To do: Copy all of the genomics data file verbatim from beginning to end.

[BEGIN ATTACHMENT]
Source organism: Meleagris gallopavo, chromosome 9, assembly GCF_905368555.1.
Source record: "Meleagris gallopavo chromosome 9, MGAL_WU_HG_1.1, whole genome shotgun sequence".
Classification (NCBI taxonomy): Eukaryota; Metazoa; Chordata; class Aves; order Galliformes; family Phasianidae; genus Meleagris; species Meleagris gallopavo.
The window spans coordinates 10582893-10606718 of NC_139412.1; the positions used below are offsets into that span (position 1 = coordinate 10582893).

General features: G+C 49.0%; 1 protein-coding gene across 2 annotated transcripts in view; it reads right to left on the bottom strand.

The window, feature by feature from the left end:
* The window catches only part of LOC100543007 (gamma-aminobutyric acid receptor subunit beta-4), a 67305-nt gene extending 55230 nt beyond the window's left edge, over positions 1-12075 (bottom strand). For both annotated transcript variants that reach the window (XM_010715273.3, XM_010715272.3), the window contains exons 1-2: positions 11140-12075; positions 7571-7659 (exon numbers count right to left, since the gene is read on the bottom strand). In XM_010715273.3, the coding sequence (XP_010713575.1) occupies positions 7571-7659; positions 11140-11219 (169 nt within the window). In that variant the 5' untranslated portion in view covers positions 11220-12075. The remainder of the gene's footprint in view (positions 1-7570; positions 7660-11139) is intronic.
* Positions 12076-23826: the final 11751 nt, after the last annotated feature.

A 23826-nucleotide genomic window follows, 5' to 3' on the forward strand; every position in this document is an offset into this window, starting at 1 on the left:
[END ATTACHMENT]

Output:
Source organism: Meleagris gallopavo, chromosome 9, assembly GCF_905368555.1.
Source record: "Meleagris gallopavo chromosome 9, MGAL_WU_HG_1.1, whole genome shotgun sequence".
Classification (NCBI taxonomy): Eukaryota; Metazoa; Chordata; class Aves; order Galliformes; family Phasianidae; genus Meleagris; species Meleagris gallopavo.
The window spans coordinates 10582893-10606718 of NC_139412.1; the positions used below are offsets into that span (position 1 = coordinate 10582893).

General features: G+C 49.0%; 1 protein-coding gene across 2 annotated transcripts in view; it reads right to left on the bottom strand.

The window, feature by feature from the left end:
* The window catches only part of LOC100543007 (gamma-aminobutyric acid receptor subunit beta-4), a 67305-nt gene extending 55230 nt beyond the window's left edge, over positions 1-12075 (bottom strand). For both annotated transcript variants that reach the window (XM_010715273.3, XM_010715272.3), the window contains exons 1-2: positions 11140-12075; positions 7571-7659 (exon numbers count right to left, since the gene is read on the bottom strand). In XM_010715273.3, the coding sequence (XP_010713575.1) occupies positions 7571-7659; positions 11140-11219 (169 nt within the window). In that variant the 5' untranslated portion in view covers positions 11220-12075. The remainder of the gene's footprint in view (positions 1-7570; positions 7660-11139) is intronic.
* Positions 12076-23826: the final 11751 nt, after the last annotated feature.

A 23826-nucleotide genomic window follows, 5' to 3' on the forward strand; every position in this document is an offset into this window, starting at 1 on the left: